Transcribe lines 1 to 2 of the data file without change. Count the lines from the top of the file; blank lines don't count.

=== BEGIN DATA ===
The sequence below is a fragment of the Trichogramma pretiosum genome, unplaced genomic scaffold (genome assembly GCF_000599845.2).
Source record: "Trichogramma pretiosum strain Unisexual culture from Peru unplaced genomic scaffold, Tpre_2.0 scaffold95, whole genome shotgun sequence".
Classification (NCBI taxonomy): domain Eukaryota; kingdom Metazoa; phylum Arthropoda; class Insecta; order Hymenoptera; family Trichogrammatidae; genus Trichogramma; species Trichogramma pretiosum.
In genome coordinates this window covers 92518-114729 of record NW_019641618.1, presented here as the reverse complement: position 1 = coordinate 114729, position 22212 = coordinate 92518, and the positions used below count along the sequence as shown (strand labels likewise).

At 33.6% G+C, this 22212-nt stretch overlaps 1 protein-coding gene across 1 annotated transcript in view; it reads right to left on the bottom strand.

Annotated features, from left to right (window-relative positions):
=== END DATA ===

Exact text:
The sequence below is a fragment of the Trichogramma pretiosum genome, unplaced genomic scaffold (genome assembly GCF_000599845.2).
Source record: "Trichogramma pretiosum strain Unisexual culture from Peru unplaced genomic scaffold, Tpre_2.0 scaffold95, whole genome shotgun sequence".